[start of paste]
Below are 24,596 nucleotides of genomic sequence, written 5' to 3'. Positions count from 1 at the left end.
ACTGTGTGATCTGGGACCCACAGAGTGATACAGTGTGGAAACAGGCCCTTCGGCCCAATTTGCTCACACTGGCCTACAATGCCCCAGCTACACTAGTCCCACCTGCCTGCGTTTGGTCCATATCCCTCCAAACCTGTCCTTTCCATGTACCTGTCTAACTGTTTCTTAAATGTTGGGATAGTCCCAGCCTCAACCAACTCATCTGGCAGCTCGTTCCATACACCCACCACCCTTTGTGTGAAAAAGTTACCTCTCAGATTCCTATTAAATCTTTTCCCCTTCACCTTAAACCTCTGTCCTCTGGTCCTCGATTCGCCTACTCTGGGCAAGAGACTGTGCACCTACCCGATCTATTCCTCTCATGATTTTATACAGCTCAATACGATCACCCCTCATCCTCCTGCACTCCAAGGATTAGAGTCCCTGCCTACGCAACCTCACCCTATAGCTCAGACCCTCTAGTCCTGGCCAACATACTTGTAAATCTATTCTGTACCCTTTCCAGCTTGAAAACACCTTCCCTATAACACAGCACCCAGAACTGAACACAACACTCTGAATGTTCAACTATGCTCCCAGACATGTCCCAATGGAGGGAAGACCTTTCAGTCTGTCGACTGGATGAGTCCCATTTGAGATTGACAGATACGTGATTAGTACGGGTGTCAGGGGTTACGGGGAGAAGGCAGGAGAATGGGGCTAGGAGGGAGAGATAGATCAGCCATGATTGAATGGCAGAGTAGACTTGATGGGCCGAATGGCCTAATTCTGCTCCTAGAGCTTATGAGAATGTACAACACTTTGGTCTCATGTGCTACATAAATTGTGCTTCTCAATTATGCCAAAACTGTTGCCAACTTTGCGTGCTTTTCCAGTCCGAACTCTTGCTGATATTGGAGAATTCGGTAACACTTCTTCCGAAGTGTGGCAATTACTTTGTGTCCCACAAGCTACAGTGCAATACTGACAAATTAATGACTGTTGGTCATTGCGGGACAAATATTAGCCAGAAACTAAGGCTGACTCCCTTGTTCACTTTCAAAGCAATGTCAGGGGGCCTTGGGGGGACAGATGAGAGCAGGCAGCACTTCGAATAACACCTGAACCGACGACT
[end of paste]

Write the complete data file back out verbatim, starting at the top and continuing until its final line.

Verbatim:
Below are 24,596 nucleotides of genomic sequence, written 5' to 3'. Positions count from 1 at the left end.
ACTGTGTGATCTGGGACCCACAGAGTGATACAGTGTGGAAACAGGCCCTTCGGCCCAATTTGCTCACACTGGCCTACAATGCCCCAGCTACACTAGTCCCACCTGCCTGCGTTTGGTCCATATCCCTCCAAACCTGTCCTTTCCATGTACCTGTCTAACTGTTTCTTAAATGTTGGGATAGTCCCAGCCTCAACCAACTCATCTGGCAGCTCGTTCCATACACCCACCACCCTTTGTGTGAAAAAGTTACCTCTCAGATTCCTATTAAATCTTTTCCCCTTCACCTTAAACCTCTGTCCTCTGGTCCTCGATTCGCCTACTCTGGGCAAGAGACTGTGCACCTACCCGATCTATTCCTCTCATGATTTTATACAGCTCAATACGATCACCCCTCATCCTCCTGCACTCCAAGGATTAGAGTCCCTGCCTACGCAACCTCACCCTATAGCTCAGACCCTCTAGTCCTGGCCAACATACTTGTAAATCTATTCTGTACCCTTTCCAGCTTGAAAACACCTTCCCTATAACACAGCACCCAGAACTGAACACAACACTCTGAATGTTCAACTATGCTCCCAGACATGTCCCAATGGAGGGAAGACCTTTCAGTCTGTCGACTGGATGAGTCCCATTTGAGATTGACAGATACGTGATTAGTACGGGTGTCAGGGGTTACGGGGAGAAGGCAGGAGAATGGGGCTAGGAGGGAGAGATAGATCAGCCATGATTGAATGGCAGAGTAGACTTGATGGGCCGAATGGCCTAATTCTGCTCCTAGAGCTTATGAGAATGTACAACACTTTGGTCTCATGTGCTACATAAATTGTGCTTCTCAATTATGCCAAAACTGTTGCCAACTTTGCGTGCTTTTCCAGTCCGAACTCTTGCTGATATTGGAGAATTCGGTAACACTTCTTCCGAAGTGTGGCAATTACTTTGTGTCCCACAAGCTACAGTGCAATACTGACAAATTAATGACTGTTGGTCATTGCGGGACAAATATTAGCCAGAAACTAAGGCTGACTCCCTTGTTCACTTTCAAAGCAATGTCAGGGGGCCTTGGGGGGACAGATGAGAGCAGGCAGCACTTCGAATAACACCTGAACCGACGACT